UL Bend Wilderness

UL Bend Wilderness, Montana
In the UL Bend Wilderness
Black-footed ferret

The Charles M. Russell National Wildlife Refuge runs upstream on the Missouri River for about 125 miles from the Fort Peck Dam, and covers about 1,000,000 acres. Within the Charles M. Russell National Wildlife Refuge is the UL Bend National Wildlife Refuge, and within that is the 20,819 acres of the UL Bend Wilderness.

This is a remote area that has probably seen more T Rex than humans, although the Lewis and Clark Expedition did paddle through here a bit more than 200 years ago (and they wrote a lot about the ruggedness of the countryside and the abundance of wildlife). And these days, the Missouri is a designated Wild and Scenic River to the west of here and carries quite a few canoers, kayakers and rafters through the area. UL Bend Wilderness itself is broken into 4 units, 3 small and 1 large, all on the north side of the river) and mostly along the shore. The area is primarily sagebrush and open grassland with no maintained trails, but hiking, camping and horseback riding are allowed and unrestricted (certified weed-free hay for the horses, please). Hunting and fishing are allowed in season, too.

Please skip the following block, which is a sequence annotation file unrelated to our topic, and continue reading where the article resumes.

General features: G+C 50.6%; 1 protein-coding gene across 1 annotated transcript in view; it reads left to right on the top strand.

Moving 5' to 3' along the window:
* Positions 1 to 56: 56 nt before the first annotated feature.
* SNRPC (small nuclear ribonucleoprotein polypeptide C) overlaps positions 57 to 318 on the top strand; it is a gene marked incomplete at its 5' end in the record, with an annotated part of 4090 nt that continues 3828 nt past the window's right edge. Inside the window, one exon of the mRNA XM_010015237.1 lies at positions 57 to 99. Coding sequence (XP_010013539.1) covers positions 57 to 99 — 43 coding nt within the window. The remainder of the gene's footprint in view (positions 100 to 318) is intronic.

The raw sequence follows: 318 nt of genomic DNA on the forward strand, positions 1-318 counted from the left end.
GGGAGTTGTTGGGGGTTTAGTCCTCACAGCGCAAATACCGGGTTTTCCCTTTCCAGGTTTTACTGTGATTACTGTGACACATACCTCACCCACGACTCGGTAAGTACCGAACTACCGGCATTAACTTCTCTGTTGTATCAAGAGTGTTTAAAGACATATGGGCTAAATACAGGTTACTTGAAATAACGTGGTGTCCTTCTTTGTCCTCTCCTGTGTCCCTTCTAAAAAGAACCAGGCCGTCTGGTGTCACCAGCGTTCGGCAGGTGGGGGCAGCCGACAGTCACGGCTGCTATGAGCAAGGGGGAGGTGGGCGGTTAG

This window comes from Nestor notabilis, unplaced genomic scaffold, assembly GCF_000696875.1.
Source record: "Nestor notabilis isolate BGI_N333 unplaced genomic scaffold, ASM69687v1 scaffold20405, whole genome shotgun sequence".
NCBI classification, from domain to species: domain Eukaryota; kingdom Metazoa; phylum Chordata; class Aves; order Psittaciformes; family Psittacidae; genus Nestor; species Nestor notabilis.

The UL Bend Wilderness was selected in the 1990's as a good area to reintroduce the most endangered mammal in North America: Black-footed ferrets. One reason for the choice is the large number of prairie dogs running around here: Black-footed ferrets are carnivorous and prairie dogs are their favorite lunch.

Along the Missouri River in UL Bend Wilderness
Along the Missouri River in UL Bend Wilderness
Map of the UL Bend Wilderness
Area map of the UL Bend Wilderness
Photos of the UL Bend Wilderness and the Black-footed ferret courtesy of the US Fish & Wildlife Service
Map courtesy of National Geographic Topo!
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